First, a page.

Home > Games, Geek, Reviews, Writing > Space Hamsters To Return

Space Hamsters To Return

So it looks like Spelljammer is coming back.

In case you missed it, Spelljammer  was a setting for second edition Advanced Dungeons and Dragons1 which introduced wooden space-ships and let players ‘set sail’ to other worlds (other D&D settings). 

Now you may wonder how that works. Most D&D worlds are pseudo-medieval after all, how does all the space stuff work? The answer is magic. Powerful devices called spelljamming helms ‘power’ the wooden ships and gravity works in a way convenient to the plot. They also borrowed ideas for 2nd Century AD astrophysics2 to add phlogiston and crystal spheres; basically oceans and mountains but ‘in space’. Because fantasy.

The setting blends 1950’s era pulp sci-fi with age of sail style fantasy. So we get pirates, buccaneers, mysterious ports and so on. The setting came out in 1989, a messy time for D&D. The company owned the rights to Amazing Stories3and Buck Rogers4at the time and this informed the game. They’d taken the things that had inspired Star Wars such as John Carter of Mars and added swashbuckling pirates and high fantasy magic.  It was an amazing idea.

Of course, the initial boxed set was a mess. Not enough setting and too many rules, lots of cardboard. The supplements where better and it’s big move was to give the brain-eating squid monsters known as Mind Flayers their own evil space-ships, that looked like horrific sea beasties. On the other hand, it had Giant Space Hamsters. Which worked exactly the way you think they would, big tubes to crawl in and everything.

It did well enough. It also almost became it’s own ‘Video Interactive Boardgame’ – TSR had produced one for vanilla D&D called DragonStrike and Spelljammer: Wildspace would have been next, had the company not headed into financial difficulties. Instead all we have is this:

Spelljammer sort of went away as the game moved on, but was not forgotten. Later editions couldn’t resist dropping it in as an Easter Egg here and there and Third Edition did get a mini-supplement in an issue of Dungeon Magazine. Spelljammer ships have appeared in a couple of the adventure supplements for D&D Fifth Edition as well (I won’t say which ones because of spoilers). The new Baldur’s Gate video game also features something very familar to fans of Spelljammer.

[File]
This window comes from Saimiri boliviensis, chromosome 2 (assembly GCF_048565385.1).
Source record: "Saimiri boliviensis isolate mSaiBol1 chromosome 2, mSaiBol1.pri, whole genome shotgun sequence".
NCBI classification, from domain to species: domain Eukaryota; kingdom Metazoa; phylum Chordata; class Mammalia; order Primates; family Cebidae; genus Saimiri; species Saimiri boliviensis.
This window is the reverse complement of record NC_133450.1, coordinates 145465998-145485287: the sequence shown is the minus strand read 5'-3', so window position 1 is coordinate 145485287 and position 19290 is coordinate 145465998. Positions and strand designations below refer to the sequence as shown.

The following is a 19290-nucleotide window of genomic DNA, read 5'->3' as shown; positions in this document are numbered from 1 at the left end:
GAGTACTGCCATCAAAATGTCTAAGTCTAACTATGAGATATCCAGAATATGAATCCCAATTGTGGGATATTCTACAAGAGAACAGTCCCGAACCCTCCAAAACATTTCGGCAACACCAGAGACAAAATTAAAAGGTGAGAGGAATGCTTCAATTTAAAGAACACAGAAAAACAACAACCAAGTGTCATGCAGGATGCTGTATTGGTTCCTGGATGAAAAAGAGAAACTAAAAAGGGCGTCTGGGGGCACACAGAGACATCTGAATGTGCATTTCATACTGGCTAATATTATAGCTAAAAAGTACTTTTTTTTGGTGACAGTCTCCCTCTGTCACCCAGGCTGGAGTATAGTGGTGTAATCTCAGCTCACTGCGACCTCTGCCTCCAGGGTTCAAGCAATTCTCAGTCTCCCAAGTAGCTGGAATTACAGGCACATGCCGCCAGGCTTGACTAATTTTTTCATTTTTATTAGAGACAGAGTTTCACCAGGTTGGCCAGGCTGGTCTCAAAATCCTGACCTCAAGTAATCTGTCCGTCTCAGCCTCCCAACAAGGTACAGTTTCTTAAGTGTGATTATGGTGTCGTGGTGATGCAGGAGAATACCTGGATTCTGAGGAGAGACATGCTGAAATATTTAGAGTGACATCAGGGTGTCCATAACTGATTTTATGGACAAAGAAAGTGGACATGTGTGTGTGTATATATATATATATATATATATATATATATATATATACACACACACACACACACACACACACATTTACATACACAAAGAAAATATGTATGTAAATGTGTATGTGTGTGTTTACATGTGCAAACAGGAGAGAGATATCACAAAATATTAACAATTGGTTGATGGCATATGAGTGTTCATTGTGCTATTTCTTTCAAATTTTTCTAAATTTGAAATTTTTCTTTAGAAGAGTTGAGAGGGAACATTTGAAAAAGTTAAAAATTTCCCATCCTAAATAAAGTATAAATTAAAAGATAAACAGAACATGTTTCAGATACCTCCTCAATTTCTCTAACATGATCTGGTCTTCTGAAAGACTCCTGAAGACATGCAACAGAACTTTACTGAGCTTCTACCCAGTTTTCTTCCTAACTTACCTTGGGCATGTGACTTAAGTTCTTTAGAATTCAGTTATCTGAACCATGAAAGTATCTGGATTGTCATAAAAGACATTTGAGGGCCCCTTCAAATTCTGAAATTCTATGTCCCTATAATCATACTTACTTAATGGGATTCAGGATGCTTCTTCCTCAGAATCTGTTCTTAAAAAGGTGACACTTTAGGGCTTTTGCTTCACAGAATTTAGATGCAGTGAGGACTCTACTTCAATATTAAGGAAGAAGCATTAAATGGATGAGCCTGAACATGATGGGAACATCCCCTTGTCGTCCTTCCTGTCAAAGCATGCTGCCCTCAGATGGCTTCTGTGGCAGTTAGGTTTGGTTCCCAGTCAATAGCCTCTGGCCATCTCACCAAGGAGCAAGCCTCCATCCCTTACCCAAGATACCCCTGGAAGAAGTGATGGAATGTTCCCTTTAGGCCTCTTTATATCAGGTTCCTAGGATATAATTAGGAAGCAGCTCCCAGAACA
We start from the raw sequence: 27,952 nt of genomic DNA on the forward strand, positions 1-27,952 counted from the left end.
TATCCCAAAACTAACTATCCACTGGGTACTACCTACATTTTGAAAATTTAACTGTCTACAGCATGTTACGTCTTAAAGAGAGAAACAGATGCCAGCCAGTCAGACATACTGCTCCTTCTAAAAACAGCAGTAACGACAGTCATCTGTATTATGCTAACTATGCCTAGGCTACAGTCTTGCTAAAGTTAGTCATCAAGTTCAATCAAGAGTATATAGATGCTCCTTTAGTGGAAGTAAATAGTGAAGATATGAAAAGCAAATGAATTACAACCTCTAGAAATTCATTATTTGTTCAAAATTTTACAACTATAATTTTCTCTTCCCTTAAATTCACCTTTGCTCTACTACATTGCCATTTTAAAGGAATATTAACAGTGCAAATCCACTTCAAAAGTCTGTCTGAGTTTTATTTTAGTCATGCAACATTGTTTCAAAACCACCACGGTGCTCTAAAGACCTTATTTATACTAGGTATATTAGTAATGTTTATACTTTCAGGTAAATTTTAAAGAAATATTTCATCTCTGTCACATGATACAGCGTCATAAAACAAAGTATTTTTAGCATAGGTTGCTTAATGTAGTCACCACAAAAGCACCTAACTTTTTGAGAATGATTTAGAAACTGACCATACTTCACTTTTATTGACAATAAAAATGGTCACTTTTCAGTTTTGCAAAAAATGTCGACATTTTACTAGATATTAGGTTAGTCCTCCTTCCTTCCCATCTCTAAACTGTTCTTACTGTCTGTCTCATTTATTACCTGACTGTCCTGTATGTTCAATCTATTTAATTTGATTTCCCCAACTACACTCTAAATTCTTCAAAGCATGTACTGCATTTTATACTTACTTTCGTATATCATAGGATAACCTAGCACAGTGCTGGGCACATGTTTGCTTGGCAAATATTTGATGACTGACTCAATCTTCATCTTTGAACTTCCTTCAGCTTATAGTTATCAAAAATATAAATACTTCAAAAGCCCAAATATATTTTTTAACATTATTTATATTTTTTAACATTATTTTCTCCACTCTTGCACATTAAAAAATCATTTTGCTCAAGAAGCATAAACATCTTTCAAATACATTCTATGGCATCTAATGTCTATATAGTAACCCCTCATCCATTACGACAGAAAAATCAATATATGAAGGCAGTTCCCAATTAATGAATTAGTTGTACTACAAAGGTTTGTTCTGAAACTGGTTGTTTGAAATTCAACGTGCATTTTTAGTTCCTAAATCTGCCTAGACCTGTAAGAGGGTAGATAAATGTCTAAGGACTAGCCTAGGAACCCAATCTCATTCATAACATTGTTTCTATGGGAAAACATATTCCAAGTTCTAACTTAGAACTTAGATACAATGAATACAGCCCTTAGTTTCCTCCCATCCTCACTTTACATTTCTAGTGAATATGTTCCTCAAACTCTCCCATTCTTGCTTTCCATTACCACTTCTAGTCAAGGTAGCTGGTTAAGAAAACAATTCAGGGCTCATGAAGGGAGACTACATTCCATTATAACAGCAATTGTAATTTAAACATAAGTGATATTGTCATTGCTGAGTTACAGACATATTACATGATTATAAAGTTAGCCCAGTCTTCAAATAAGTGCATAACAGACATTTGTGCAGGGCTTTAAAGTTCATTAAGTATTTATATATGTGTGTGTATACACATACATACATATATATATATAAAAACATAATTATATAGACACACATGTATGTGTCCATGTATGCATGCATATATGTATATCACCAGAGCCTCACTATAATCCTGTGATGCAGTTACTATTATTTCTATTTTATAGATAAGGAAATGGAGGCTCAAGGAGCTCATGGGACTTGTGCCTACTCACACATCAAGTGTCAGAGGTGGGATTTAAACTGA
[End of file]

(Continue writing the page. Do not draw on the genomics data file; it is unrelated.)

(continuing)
So why am I saying it’s back? Well there’s two massive clues. One is that Wizards of the Coast recently released an article on their ‘Unearthed Arcana’ blog heavily features beasties from the old Spell Jammer game, as well as a few things from elsewhere. (You can find it here if you fancy a quick look.) These articles tend to ‘test the waters’ before a book comes out.

The other massive clue is a lovely sneak peak we got recently in a “Future of D&D” panel. It seems that one of the books features Boo on the cover. Now Boo is the hamster companion to Minsc, one of D&D’s iconic heroes. But he’s not just any hamster. He’s a miniature giant space hamster.

BOO!


It also doesn’t hurt that lead designer Chris Perkins admitted to having written screen plays based on another old property, Star Frontiers. Which is Spelljammer adjacent, sharing a lot of the feel and mood of the setting. So it really looks like D&D Fifth Edition is about to boldly go into some sort of wild space like setting. It’ll be fascinating to see how this effects more up-to-date D&D settings like Eberron and Ravnica. Will we see the Vox Machina crew take on Space Pirates? We’ll have to wait and see.



1: Nothing terribly advanced about AD&D – the ‘advanced’ was added so Gygax didn’t have to share royalties.  Confused the heck out of me when I was 11 and put loads of kids off. Nice one Gary.

2: The word astrophysics is doing a lot of heavy lifting here.

3: Amazing was a big deal when it came to science fiction back in the day. Deserves it’s own post
.

4: TSR produced a Buck Rogers RPG. It was much better than it had any right to be.

Categories: Games, Geek, Reviews, Writing
  1. No comments yet.
  1. No trackbacks yet.

Leave a Reply

Fill in your details below or click an icon to log in:

WordPress.com Logo

You are commenting using your WordPress.com account. Log Out /  Change )

Google photo

You are commenting using your Google account. Log Out /  Change )

Twitter picture

You are commenting using your Twitter account. Log Out /  Change )

Facebook photo

You are commenting using your Facebook account. Log Out /  Change )

Connecting to %s

%d bloggers like this: